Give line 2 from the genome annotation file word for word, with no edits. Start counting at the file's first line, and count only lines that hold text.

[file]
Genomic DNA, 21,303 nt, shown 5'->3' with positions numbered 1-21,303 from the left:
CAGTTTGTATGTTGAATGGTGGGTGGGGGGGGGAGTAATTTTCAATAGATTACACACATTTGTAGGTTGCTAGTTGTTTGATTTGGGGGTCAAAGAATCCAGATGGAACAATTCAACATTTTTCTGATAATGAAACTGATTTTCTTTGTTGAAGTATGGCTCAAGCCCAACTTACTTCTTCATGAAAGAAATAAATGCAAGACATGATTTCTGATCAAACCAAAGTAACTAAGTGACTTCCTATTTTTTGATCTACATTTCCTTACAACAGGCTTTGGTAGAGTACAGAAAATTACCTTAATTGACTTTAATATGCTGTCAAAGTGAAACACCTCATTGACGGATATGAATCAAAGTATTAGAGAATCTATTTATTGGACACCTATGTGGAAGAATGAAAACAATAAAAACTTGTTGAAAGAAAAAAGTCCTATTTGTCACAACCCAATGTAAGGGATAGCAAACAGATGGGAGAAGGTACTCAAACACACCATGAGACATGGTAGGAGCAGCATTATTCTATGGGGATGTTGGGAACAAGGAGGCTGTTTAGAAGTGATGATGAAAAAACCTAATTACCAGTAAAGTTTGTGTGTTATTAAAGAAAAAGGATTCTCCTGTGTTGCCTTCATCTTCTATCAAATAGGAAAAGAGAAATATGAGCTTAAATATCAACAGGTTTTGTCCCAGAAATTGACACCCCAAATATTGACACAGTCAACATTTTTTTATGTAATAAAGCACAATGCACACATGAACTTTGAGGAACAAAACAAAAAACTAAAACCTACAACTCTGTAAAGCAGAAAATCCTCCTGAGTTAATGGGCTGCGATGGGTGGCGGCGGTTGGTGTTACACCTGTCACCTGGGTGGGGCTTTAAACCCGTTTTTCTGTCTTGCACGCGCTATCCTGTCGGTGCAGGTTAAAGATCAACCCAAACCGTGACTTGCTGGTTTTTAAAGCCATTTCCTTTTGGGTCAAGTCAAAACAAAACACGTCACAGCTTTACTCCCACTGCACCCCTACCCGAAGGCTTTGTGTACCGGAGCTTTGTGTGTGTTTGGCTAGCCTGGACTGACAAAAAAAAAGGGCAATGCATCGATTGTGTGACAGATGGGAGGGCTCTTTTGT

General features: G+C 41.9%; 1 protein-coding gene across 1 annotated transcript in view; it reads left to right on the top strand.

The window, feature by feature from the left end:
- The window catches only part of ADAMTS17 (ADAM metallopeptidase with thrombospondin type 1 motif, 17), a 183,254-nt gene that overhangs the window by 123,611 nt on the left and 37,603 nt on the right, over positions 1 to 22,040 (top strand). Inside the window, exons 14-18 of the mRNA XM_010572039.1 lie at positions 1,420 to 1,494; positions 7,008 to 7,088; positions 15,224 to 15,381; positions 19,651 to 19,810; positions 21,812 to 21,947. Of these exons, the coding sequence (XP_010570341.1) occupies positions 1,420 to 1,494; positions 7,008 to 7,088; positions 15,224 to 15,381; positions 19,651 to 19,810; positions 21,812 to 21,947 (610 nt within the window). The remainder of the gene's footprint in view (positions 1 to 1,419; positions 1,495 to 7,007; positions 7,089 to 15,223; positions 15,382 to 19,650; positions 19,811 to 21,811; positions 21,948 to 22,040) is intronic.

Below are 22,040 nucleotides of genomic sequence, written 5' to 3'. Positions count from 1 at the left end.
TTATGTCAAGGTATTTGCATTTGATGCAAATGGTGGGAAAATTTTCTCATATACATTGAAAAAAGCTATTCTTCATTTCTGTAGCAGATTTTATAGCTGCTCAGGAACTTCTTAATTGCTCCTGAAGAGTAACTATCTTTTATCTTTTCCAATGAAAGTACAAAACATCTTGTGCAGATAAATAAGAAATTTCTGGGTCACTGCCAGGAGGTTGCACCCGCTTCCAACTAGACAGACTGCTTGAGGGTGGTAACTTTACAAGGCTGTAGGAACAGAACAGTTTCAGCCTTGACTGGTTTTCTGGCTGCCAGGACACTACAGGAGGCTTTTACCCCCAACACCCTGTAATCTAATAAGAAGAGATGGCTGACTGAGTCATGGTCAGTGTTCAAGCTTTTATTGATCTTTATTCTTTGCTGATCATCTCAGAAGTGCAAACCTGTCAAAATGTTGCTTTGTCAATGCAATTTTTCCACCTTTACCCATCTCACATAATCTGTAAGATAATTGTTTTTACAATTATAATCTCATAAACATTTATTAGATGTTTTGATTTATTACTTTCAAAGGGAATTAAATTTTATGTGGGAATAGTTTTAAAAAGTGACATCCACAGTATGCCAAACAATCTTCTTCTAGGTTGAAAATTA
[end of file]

CAGTTTGTATGTTGAATGGTGGGTGGGGGGGGGAGTAATTTTCAATAGATTACACACATTTGTAGGTTGCTAGTTGTTTGATTTGGGGGTCAAAGAATCCAGATGGAACAATTCAACATTTTTCTGATAATGAAACTGATTTTCTTTGTTGAAGTATGGCTCAAGCCCAACTTACTTCTTCATGAAAGAAATAAATGCAAGACATGATTTCTGATCAAACCAAAGTAACTAAGTGACTTCCTATTTTTTGATCTACATTTCCTTACAACAGGCTTTGGTAGAGTACAGAAAATTACCTTAATTGACTTTAATATGCTGTCAAAGTGAAACACCTCATTGACGGATATGAATCAAAGTATTAGAGAATCTATTTATTGGACACCTATGTGGAAGAATGAAAACAATAAAAACTTGTTGAAAGAAAAAAGTCCTATTTGTCACAACCCAATGTAAGGGATAGCAAACAGATGGGAGAAGGTACTCAAACACACCATGAGACATGGTAGGAGCAGCATTATTCTATGGGGATGTTGGGAACAAGGAGGCTGTTTAGAAGTGATGATGAAAAAACCTAATTACCAGTAAAGTTTGTGTGTTATTAAAGAAAAAGGATTCTCCTGTGTTGCCTTCATCTTCTATCAAATAGGAAAAGAGAAATATGAGCTTAAATATCAACAGGTTTTGTCCCAGAAATTGACACCCCAAATATTGACACAGTCAACATTTTTTTATGTAATAAAGCACAATGCACACATGAACTTTGAGGAACAAAACAAAAAACTAAAACCTACAACTCTGTAAAGCAGAAAATCCTCCTGAGTTAATGGGCTGCGATGGGTGGCGGCGGTTGGTGTTACACCTGTCACCTGGGTGGGGCTTTAAACCCGTTTTTCTGTCTTGCACGCGCTATCCTGTCGGTGCAGGTTAAAGATCAACCCAAACCGTGACTTGCTGGTTTTTAAAGCCATTTCCTTTTGGGTCAAGTCAAAACAAAACACGTCACAGCTTTACTCCCACTGCACCCCTACCCGAAGGCTTTGTGTACCGGAGCTTTGTGTGTGTTTGGCTAGCCTGGACTGACAAAAAAAAAGGGCAATGCATCGATTGTGTGACAGATGGGAGGGCTCTTTTGT